My wife and I have been big House fans for some time, but the demands of school have been keeping me away from the television these days. However, between my wife’s telling me that I had to see the season premiere, “Broken,” and DZ’s flagging it last week (see #5), I caved. (How could I not with that title?) I’m not going to attempt to analyze it, but rather am just going to give a little background for those who might not be familiar with the series and offer a few choice quotes from the episode to entice you into watching it yourself.

So, for anyone who hasn’t seen House (anyone else, just skip to the quotes), the main premise is that of Sherlock Holmes in a hospital setting. The titular character, Gregory House, M.D., is a brilliant but socially challenged diagnostician. The following introduction he gives of himself from an early episode should give you a good idea:

Hello, sick people and their loved ones! In the interest of saving time and avoiding a lot of boring chitchat later, I’m Doctor Gregory House; you can call me “Greg.” I’m one of three doctors staffing this clinic this morning. This ray of sunshine is Doctor Lisa Cuddy. Doctor Cuddy runs this whole hospital, so unfortunately she’s much too busy to deal with you. I am a Board certified diagnostician with a double specialty in infectious disease and nephrology. I am also the only doctor currently employed at this clinic who is forced to be here against his will. That is true, isn’t it? But not to worry, because for most of you, this job could be done by amonkey with a bottle of Motrin. Speaking of which, if you’re particularly annoying, you may see me reach for this: this is Vicodin. It’s mine. You can’t have any. And no, I do not have a pain management problem, I have a pain problem. But who knows? Maybe I’m wrong. Maybe I’m too stoned to tell. So, who wants me? And who would rather wait for one of the other two guys? Okay. Well, I’ll be in Exam Room One if you change your mind.

He is also a brilliant diagnostician of fallen human nature, characterized by his oft-repeated line about patients, “everybody lies.” To be sure, House has a very Mockingbird understanding of human nature–bad to the bone. What he does not have is a Mockingbird understanding of what saves us from that nature–grace.

So, onto Season 6, which begins in Vicodin detox–not the first time in the series. However, this time is a little different for House. Last season, after the suicide of one of his staff, he began having schizophrenic hallucinations of another character, about whose death he also has lingering guilt. Needing the recommendation of his doctor to get reinstated to practice medicine, he reluctantly allows himself to be committed to long-term inpatient psychiatric care following the detox, hoping to bluff or bully his way into getting what he wants. However, his doctor proves to be his equal in stubbornness and in his understanding of human nature, but unlike House, he actually has an inkling of how grace works.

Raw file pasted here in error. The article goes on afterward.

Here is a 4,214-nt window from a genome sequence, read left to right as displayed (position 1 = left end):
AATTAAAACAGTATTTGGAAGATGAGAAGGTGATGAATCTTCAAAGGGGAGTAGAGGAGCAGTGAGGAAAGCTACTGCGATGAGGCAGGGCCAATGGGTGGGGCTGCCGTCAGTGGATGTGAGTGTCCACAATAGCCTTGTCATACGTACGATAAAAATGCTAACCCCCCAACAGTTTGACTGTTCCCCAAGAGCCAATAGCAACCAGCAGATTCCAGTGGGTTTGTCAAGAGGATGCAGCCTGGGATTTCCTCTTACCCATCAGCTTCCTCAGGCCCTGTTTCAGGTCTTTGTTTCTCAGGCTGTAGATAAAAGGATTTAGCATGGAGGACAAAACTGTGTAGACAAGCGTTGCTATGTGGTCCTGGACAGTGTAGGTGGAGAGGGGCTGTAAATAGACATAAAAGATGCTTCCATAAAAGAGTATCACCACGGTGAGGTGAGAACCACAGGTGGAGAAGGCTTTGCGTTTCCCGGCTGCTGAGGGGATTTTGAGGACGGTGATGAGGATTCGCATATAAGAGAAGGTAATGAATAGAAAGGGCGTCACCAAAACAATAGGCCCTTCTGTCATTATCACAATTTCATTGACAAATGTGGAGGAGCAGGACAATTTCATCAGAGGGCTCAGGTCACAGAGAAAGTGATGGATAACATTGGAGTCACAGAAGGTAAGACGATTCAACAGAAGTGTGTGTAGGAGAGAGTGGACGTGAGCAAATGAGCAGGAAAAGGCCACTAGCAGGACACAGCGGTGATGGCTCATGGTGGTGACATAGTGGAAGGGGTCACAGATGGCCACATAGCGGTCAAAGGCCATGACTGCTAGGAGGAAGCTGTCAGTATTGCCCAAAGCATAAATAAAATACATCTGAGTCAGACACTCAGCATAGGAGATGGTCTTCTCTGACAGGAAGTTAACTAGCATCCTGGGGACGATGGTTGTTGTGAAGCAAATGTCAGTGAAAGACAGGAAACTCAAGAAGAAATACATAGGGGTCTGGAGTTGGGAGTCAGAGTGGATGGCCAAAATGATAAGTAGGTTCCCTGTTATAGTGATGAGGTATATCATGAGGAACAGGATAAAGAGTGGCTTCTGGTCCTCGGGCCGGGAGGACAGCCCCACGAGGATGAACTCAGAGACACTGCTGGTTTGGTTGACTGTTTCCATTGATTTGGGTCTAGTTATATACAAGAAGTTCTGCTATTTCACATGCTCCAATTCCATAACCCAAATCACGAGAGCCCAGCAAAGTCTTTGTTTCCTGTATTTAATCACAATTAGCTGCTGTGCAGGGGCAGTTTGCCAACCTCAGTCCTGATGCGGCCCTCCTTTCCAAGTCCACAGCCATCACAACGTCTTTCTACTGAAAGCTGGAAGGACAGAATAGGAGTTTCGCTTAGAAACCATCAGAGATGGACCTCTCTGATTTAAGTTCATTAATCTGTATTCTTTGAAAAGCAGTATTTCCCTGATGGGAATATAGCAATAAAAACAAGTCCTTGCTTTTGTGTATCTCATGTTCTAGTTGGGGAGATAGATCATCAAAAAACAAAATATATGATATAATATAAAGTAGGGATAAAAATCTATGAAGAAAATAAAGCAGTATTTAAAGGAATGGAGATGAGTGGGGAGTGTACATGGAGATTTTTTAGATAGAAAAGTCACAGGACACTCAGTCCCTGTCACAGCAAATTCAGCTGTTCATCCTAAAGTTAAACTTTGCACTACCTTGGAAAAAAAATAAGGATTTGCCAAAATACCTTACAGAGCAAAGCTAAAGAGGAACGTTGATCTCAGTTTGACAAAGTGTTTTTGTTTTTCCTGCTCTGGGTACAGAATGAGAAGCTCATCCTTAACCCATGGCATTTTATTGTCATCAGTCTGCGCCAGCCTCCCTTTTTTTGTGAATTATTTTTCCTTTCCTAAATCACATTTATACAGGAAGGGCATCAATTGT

What follows is a moving (albeit not entirely realistic) picture of what it means to hit rock bottom and to arrive at a point where one has been rendered utterly incapable of doing anything, except realizing one’s helplessness and one’s need for saving.

I don’t want to give away the plot (watch it here), but the following hopefully will whet your appetites:

(I don’t think these are spoilers, BUT if you are at all concerned, just go watch the episode and skip these.)

1. House’s conversation with his roommate, who has just learned House is actually taking his medication:

ROOMMATE: They broke you?!?

HOUSE: They didn’t break me—I am broken. Stop worshipping me and go worry about your own loser life.


2. House’s conversation with his doctor, after he is reminded of the serious hurt he has caused another:

DOCTOR: Why do you value your failures more than your successes?….

HOUSE:
Successes only last until someone screws them up. Failures are forever.

DOCTOR:
So you accept that fact? You accept that there’s nothing you can do?

HOUSE: Okay, I accept the fact that there is nothing I can do. Now…what can I do?

DOCTOR:
You acknowledge failure and you move past it. Apologize.

HOUSE: Wow…powerful things, these apologies….you say two words and move on with your life. Hardly seems fair.

DOCTOR: Is that the issue? You cause him pain; if the world is just, you have to suffer equally? [chuckles] You’re not God, House. You’re just another screwed-up human being, who needs to move on. Apologize to him. Let yourself feel better. Then you can learn to let yourself keep feeling better.



To be sure, the notion of salvation offered in “Broken” is a human one and thus inevitably flawed; however, it’s still a portrait of our desperate need to die to ourselves and be raised to a new life. And that’s just good stuff.